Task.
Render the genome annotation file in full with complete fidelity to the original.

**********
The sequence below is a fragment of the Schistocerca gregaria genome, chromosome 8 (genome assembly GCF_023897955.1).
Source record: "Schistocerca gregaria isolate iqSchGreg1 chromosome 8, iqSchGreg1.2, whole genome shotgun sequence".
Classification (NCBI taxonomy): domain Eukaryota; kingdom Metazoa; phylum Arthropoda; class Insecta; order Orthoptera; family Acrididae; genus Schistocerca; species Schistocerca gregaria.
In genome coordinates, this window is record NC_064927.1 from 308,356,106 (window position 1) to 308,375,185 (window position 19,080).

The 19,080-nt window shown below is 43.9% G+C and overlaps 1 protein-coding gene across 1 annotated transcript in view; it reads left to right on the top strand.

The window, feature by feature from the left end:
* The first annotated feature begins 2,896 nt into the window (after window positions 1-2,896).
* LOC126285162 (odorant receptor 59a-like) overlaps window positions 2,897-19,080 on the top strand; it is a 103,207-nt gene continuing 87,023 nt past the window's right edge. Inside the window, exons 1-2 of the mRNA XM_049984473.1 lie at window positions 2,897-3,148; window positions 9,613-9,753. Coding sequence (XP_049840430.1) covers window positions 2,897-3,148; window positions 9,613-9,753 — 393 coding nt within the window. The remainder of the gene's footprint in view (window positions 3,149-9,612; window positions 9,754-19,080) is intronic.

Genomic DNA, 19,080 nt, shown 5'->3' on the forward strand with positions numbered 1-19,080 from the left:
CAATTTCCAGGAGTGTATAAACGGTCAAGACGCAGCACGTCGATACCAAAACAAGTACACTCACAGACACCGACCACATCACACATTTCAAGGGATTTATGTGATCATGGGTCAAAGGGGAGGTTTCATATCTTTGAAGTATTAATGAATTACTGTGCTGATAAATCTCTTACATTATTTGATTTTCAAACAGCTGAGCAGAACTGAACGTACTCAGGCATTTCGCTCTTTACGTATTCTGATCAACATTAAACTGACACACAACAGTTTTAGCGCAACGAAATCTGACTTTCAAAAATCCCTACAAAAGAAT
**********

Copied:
The sequence below is a fragment of the Schistocerca gregaria genome, chromosome 8 (genome assembly GCF_023897955.1).
Source record: "Schistocerca gregaria isolate iqSchGreg1 chromosome 8, iqSchGreg1.2, whole genome shotgun sequence".
Classification (NCBI taxonomy): domain Eukaryota; kingdom Metazoa; phylum Arthropoda; class Insecta; order Orthoptera; family Acrididae; genus Schistocerca; species Schistocerca gregaria.
In genome coordinates, this window is record NC_064927.1 from 308,356,106 (window position 1) to 308,375,185 (window position 19,080).

The 19,080-nt window shown below is 43.9% G+C and overlaps 1 protein-coding gene across 1 annotated transcript in view; it reads left to right on the top strand.

The window, feature by feature from the left end:
* The first annotated feature begins 2,896 nt into the window (after window positions 1-2,896).
* LOC126285162 (odorant receptor 59a-like) overlaps window positions 2,897-19,080 on the top strand; it is a 103,207-nt gene continuing 87,023 nt past the window's right edge. Inside the window, exons 1-2 of the mRNA XM_049984473.1 lie at window positions 2,897-3,148; window positions 9,613-9,753. Coding sequence (XP_049840430.1) covers window positions 2,897-3,148; window positions 9,613-9,753 — 393 coding nt within the window. The remainder of the gene's footprint in view (window positions 3,149-9,612; window positions 9,754-19,080) is intronic.

Genomic DNA, 19,080 nt, shown 5'->3' on the forward strand with positions numbered 1-19,080 from the left:
CAATTTCCAGGAGTGTATAAACGGTCAAGACGCAGCACGTCGATACCAAAACAAGTACACTCACAGACACCGACCACATCACACATTTCAAGGGATTTATGTGATCATGGGTCAAAGGGGAGGTTTCATATCTTTGAAGTATTAATGAATTACTGTGCTGATAAATCTCTTACATTATTTGATTTTCAAACAGCTGAGCAGAACTGAACGTACTCAGGCATTTCGCTCTTTACGTATTCTGATCAACATTAAACTGACACACAACAGTTTTAGCGCAACGAAATCTGACTTTCAAAAATCCCTACAAAAGAAT